The GNHWPCA water treatment process involves removing sludge, or sewer system waste, from the water, reducing the moisture content to a combustible level, and burning the dried sludge in a multiple-hearth furnace. The resulting exhaust gas is scrubbed to remove pollutants and then released to the atmosphere. The waste-heat recovery solution routes the exhaust gas directly from the furnace to a waste-heat boiler, creating steam. The steam powers the turbine generator set, producing electricity in a closed loop cycle. The exhaust gas is returned from the boiler to the scrubber and out the exhaust stack. The process is designed so that it does not change emissions and, therefore, does not impact the facility’s air-quality permit. The system simply diverts the gas upstream of the scrubber, extracts a significant amount of the otherwise wasted heat and returns the gas back to the scrubber to continue its normal exhaust path.
In an industry release, Dresser-Rand said the New Haven project exemplified the company’s turnkey approach to project delivery, and that the same type of system would be viable in as many as 200 similar facilities in the United States. The New Haven project is the company’s first complete service installation at a sludge incineration facility.
Hill PHOENIX, a manufacturer of commercial refrigeration equipment, has received a 2008-2009 GreenChill Advanced Refrigeration Partnership “Distinguished Partner Award” from the U.S. Environmental Protection Agency (EPA). The Georgia-based company was recognized for its advanced refrigeration technology, including compact chillers and secondary loop systems that reduce ozone-depleting and greenhouse-gas refrigerant emissions. Four supermarket chains also received this EPA award, that was presented at a recent food-industry trade show in San Francisco.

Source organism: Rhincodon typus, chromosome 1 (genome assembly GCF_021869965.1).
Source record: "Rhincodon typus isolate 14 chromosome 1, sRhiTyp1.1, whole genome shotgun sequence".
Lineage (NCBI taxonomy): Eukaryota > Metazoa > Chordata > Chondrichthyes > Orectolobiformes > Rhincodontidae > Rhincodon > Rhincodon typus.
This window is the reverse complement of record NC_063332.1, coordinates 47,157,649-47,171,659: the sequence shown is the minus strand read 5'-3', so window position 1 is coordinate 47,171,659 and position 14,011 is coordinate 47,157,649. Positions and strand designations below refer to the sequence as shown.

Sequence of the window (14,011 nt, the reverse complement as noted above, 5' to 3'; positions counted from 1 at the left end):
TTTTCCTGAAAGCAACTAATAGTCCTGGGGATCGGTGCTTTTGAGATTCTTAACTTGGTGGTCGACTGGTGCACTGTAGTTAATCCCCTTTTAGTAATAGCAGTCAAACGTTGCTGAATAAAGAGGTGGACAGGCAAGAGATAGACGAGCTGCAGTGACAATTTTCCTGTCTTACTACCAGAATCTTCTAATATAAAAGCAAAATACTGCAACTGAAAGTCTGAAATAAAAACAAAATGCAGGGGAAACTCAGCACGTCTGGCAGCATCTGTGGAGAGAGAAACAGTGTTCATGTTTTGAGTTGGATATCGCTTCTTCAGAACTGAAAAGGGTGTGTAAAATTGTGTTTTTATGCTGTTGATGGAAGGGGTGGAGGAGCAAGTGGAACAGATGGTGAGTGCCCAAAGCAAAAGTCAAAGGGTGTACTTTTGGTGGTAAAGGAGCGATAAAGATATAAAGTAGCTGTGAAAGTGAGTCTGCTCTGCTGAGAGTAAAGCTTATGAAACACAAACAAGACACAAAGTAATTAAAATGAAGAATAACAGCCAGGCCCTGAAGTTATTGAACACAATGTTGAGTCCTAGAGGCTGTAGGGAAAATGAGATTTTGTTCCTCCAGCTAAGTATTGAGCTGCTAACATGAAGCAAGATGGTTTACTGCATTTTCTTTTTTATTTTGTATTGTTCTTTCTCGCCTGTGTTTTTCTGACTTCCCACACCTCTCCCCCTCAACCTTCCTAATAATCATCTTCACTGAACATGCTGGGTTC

The GreenChill Advanced Refrigeration Partnership is an EPA initiative in which refrigeration equipment manufacturers and participating supermarkets work together to help reduce refrigerant leaks and potentially damaging emissions. Hill PHOENIX is a founding GreenChill member. EPA estimates that if every supermarket in the nation reduced its emissions to the current GreenChill average, the nation could save the equivalent of 22 million metric tons of carbon dioxide and 240 ozone-depleting tons every year, while saving $108 million in refrigerant expenses annually. Between 2007 and 2008, GreenChill’s founding food-retail partners reduced their aggregated total corporate emissions rate by 8.5%.
While most of GreenChill’s 46 partners are supermarket chains, nine are makers of refrigeration equipment and fluids. In addition to Hill PHOENIX, they include Hussman, Zero Zone, Honeywell, Arkema, DuPont, Dow and others.
Hill Phoenix, Inc.
More than 400 manufacturers and business organizations from across the United States urged Congress last month to approve legislation to strengthen and make permanent the R&D tax credit before it expires on December 31, 2009. In a letter sent to each member of the U.S. Congress, the companies wrote that not only does research and development across industry sectors make it possible to create good jobs, it is critical for the investments the country must make in renewable energy, energy-efficiency technology, manufacturing processes, and other areas.
Earlier this year, President Obama said that the R&D Credit “returns $2 to the economy for every dollar we spend,” and has called for the credit to be made permanent. Created by Congress in 1981, the R&D Credit spurs the creation of U.S.-based innovation and economic activity, and is credited for fostering private-sector R&D investment by companies of all sizes. Companies and organizations signing the letter to Congress represent virtually every industry sector from manufacturing, health care, energy, technology, pharmaceuticals, telecommunications, aerospace, agriculture, biotechnology and more.